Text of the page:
Wed | Jul 18, 2018

Michael Abrahams | Cultivating an attitude of gratitude

Published:Tuesday | January 3, 2017 | 12:05 AM

The World Health Organisation (WHO) defines health as "a state of complete physical, mental, and social well-being and not merely the absence of disease or infirmity."

I was taught this definition in medical school, and that we should embrace and practice a holistic (all-encompassing) approach to health. Unfortunately, many of the practitioners who taught me did not follow this edict, and focused solely on the physical. By the end of my training, I realised that what I was taught was a Eurocentric, Western system of managing health, and that I knew nothing of other healing modalities and systems. So, realising that it would be arrogant and disingenuous of me to learn only one system of healing and think that I know it all, I began to explore healing techniques from other cultures. During my exploration I came across Reiki, a practice which originated in Japan. Reiki literally means ‘universal life energy’, and is a healing technique based on the principle that the practitioner can channel energy into a patient, activating their own healing processes, to achieve well-being. It was during my training that I came across the principle of having an ‘attitude of gratitude’, which happens to be integral not only to the practice of Reiki, but as I later discovered, important for our health.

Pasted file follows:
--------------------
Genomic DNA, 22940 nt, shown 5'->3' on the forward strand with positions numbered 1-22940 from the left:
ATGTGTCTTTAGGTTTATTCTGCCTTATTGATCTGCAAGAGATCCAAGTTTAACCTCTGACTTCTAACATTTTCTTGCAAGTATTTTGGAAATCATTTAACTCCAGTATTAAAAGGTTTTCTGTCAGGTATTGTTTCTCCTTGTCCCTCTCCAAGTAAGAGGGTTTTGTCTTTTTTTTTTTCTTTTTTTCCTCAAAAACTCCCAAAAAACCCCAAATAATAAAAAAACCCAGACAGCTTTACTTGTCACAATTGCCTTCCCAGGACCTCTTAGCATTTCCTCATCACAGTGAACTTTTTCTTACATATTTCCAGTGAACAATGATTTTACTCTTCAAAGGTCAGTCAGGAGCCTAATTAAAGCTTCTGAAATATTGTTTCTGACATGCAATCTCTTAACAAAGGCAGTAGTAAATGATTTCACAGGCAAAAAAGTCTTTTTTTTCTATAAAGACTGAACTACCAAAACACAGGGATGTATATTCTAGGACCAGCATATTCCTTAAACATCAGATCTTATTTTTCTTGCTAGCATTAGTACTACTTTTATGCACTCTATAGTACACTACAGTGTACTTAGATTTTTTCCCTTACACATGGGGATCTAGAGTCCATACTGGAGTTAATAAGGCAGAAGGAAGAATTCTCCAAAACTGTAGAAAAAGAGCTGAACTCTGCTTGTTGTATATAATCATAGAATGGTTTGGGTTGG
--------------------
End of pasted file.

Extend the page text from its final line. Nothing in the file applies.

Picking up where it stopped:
The term is self-explanatory. Adopting this mindset means regularly appreciating and expressing thankfulness for what we have, both the big and the little things.  According to New York Times best-selling author Lewis Howes, in his book The School of Greatness, “If you concentrate on what you have, you’ll always have more. If you concentrate on what you don’t have, you’ll never have enough.”

Adopting an attitude of gratitude would be expected to improve our happiness and overall sense of well-being. Not surprisingly, research findings support this. For example, one study from the University of Pennsylvania found that people who wrote and delivered a heartfelt thank-you letter felt happier for a month after, and the same researchers also discovered that writing down three positive events each day for a week kept happiness levels high for up to six months.

Researchers at Eastern Washington University described four primary characteristics of grateful people. These persons:
• Feel a sense of abundance in their lives
• Appreciate the contributions of others to their well-being
• Recognise and enjoy life's small pleasures
• Acknowledge the importance of experiencing and expressing gratitude

Human energy is a real entity, and people who display these characteristics are not only happier, but they transfer this energy to those around them. Whiners and complainers exude negativity and repel others including friends, family, neighbours, co-workers and potential allies, further contributing to their social isolation and misery.
These mental and social benefits of having an attitude of gratitude make sense, and the above-mentioned research findings should not surprise us. But there are physical benefits as well.